In view of the worsening social situation and under pressure from street protests, the heads of state and government are working to discretely loosen the austerity grip on EU countries. The issue was also discussed at the Tripartite Social Summit held just before the European Council, on 14 March. It remains a controversial issue, with social partners divided over strategies to emerge from the crisis.

Employer and worker representatives called on the EU to tackle the school drop-out problem, skills mismatches, youth unemployment and poverty. Meanwhile, they committed to presenting, within the next few months, their action plan on youth employment (announced for mid-May) as scheduled in the work programme 2012-2014. They also welcomed the proposal made by European Council President Herman Van Rompuy to introduce a social and employment scoreboard as part of the European semester. This provision should in fact feature in the report on the reinforcement of the Economic and Monetary Union (EMU), which was presented in the evening to heads of state and government.

But similarities of point of view stopped there. The European Trade Union Confederation (ETUC) spoke out against the policies, which have been so far - unsuccessfully, it says - wielded by the EU in a bid to emerge from the crisis. "The policies implemented until now have failed. Of course we agree that growth is necessary. But the problem is how to put in place what we need. [...] We are convinced that it is essential to foster investment and that we should postpone the absolute need to reduce public deficit," said ETUC Secretary-General Bernadette Segol before going out to march alongside several thousand demonstrators to "put an end to austerity and fight youth unemployment".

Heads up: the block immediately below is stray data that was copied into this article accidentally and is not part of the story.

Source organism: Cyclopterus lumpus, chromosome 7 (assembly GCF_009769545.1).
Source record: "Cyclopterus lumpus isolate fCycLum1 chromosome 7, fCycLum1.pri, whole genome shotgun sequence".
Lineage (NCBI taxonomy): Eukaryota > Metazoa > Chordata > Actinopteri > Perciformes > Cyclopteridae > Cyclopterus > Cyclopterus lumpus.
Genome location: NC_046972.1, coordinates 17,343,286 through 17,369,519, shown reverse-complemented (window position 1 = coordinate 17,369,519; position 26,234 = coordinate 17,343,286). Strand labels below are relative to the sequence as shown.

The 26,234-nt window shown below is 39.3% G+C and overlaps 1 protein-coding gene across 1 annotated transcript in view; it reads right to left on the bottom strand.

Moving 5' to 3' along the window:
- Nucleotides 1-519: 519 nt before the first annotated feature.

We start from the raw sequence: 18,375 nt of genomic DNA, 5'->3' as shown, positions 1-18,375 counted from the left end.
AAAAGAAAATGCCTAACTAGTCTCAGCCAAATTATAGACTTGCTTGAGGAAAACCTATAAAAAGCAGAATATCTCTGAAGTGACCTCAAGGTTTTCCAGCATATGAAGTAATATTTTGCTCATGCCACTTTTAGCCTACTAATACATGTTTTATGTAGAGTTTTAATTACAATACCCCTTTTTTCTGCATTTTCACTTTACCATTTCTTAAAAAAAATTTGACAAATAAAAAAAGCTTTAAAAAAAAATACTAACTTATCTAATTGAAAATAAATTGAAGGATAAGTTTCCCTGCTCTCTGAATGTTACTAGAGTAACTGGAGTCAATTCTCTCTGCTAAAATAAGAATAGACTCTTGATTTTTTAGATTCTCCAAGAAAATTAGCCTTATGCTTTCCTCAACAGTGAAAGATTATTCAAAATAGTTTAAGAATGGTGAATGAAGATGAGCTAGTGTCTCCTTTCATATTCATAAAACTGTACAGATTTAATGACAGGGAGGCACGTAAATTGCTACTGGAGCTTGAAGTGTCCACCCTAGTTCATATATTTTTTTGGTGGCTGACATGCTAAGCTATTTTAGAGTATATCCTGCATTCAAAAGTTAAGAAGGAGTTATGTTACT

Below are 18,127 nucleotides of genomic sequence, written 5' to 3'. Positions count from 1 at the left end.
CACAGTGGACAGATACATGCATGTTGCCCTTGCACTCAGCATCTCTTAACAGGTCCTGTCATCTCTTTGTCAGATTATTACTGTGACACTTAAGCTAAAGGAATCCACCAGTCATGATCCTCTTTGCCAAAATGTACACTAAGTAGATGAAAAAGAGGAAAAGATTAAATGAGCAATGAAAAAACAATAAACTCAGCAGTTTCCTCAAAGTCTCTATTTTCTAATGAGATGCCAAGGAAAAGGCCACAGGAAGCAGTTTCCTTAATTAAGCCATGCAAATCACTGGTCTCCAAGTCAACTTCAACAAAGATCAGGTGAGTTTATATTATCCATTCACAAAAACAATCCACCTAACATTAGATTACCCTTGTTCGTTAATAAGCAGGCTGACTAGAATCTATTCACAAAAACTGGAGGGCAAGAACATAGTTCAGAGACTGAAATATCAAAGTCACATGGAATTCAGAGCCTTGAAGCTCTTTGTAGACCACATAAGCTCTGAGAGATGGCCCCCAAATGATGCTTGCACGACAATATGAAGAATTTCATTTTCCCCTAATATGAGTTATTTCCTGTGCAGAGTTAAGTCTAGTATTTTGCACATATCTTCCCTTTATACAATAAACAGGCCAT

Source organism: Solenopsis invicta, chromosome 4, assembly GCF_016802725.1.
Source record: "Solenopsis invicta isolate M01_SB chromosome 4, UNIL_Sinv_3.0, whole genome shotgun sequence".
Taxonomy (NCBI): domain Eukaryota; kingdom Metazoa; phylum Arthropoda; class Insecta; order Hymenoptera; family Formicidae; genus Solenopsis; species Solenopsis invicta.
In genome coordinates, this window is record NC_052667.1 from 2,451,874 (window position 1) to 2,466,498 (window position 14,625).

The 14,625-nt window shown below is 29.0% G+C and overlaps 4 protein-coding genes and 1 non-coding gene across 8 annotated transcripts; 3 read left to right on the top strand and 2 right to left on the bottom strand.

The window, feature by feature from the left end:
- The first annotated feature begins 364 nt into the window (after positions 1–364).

Meanwhile, employers called for realistic solutions that take into account economic difficulties, they said.

"Rather than simply fighting for the preservation of existing rights or the creation of new ones, they must take into account in a fair and balanced way what can realistically be expected from an economy in terms of prosperity and solidarity," said Markus J. Beyrer, director-general of BusinessEurope. "On the proposed solidarity mechanisms', we...

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